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Battle of Falkirk


The prince spent the 18th, the day after the battle, at Falkirk; but, as the rain fell in torrents during the greater part of that day, few of the officers quitted their lodgings. Notwithstanding the unfavourable state of the weather, the slain were interred by order of the prince, and a considerable body of Highlanders marched to Linlithgow, of which they took possession. Charles now took the advice of his friends as to the use he should make of his victory. Some were for following up the blow which had been struck, and driving Hawley out of Scotland. Others were for marching directly to London before the enemy had time to recover from their consternation. They argued that it was not to be supposed that Hawley would again face the prince and his victorious army till he should receive reinforcements; that even then the troops which had been beaten would communicate terror to the rest; and that the prince's army, flushed with victory, could never fight with greater advantages on their side.

There were others, however, who thought differently and maintained that the capture of Stirling castle was the chief object at present; that it had never been before heard of that an army employed in a siege, having beaten those that came to raise it, had made any other use of their victory than to take the fortress in the first place; that any other conduct would argue a great deal of levity; and that it was of the utmost importance to obtain possession of the castle, as it opened an easy and safe communication between the prince (wherever he might happen to be,) and his friends in the north. This last view was supported by M. Mirabelle de Gordon, a French engineer of Scotch extraction, who gave the prince the strongest assurances that the castle would be forced to surrender in a few days, and added, moreover, that if the prince went immediately upon another expedition he would be obliged to sacrifice all his heavy artillery which he could not carry with him into England.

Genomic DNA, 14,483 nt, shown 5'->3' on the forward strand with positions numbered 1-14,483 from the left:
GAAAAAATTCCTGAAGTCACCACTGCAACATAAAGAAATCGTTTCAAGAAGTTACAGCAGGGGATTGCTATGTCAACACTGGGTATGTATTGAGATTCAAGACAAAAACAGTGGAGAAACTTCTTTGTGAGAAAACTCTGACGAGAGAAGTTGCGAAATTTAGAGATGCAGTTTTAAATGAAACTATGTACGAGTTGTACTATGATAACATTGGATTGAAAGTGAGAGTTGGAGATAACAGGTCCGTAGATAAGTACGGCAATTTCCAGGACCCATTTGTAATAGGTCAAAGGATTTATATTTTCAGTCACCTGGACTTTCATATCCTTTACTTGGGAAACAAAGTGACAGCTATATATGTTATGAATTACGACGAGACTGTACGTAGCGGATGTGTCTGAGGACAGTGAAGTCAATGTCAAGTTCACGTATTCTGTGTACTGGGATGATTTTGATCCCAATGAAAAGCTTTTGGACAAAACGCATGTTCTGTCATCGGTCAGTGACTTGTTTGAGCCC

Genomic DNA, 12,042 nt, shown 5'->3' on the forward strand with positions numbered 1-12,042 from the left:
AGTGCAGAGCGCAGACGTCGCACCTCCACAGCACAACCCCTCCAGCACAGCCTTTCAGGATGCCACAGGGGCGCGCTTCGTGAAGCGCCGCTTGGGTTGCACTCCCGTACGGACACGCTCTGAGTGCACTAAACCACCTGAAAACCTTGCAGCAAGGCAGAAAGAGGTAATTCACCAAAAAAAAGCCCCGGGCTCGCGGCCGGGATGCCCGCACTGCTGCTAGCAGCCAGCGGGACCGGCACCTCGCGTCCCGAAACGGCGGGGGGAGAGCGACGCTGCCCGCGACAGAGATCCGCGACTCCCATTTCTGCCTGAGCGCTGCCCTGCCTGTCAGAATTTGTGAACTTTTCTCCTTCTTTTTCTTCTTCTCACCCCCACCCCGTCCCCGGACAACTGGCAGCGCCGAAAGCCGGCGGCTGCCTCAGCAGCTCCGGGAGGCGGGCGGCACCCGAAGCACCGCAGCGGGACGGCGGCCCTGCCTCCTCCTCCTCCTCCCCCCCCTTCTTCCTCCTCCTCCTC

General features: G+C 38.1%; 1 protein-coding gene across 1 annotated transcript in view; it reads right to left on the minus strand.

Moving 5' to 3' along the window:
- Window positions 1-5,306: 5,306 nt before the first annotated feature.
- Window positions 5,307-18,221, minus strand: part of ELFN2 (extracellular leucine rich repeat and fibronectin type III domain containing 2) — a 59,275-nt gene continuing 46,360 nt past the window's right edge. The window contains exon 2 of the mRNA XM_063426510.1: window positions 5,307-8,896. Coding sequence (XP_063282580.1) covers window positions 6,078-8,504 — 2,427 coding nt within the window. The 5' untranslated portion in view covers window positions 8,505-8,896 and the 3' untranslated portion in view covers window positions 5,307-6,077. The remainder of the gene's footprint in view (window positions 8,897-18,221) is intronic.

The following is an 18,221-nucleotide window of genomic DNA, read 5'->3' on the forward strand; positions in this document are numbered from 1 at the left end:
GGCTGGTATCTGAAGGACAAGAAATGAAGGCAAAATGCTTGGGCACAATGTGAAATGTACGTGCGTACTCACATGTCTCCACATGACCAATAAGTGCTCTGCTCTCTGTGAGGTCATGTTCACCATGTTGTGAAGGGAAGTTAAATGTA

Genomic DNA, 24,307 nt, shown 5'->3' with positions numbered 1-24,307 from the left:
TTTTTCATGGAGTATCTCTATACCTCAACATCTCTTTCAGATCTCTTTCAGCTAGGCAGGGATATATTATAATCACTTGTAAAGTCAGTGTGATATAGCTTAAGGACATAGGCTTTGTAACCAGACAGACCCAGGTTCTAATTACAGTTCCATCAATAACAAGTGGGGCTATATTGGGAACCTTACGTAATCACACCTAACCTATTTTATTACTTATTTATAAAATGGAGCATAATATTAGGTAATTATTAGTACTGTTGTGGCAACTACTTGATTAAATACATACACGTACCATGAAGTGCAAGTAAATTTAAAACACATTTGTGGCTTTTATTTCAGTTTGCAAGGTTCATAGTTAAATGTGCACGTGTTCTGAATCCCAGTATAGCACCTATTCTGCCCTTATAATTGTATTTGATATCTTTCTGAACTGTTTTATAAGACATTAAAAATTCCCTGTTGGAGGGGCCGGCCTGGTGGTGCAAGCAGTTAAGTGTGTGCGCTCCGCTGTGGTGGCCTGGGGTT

The opinion of an individual, decorated with an order, and who was consequently considered a person of experience and talents, had great weight with the prince, who, accordingly, resolved to reduce the castle of Stirling before commencing any other operations, but Charles discovered, when too late, that Mirabelle's knowledge as an engineer was extremely limited, and that he had neither judgment to plan nor knowledge to direct the operations of a siege. This person, whose figure was as eccentric as his mind, was called, in derision, Mr Admirable by the Highlanders.

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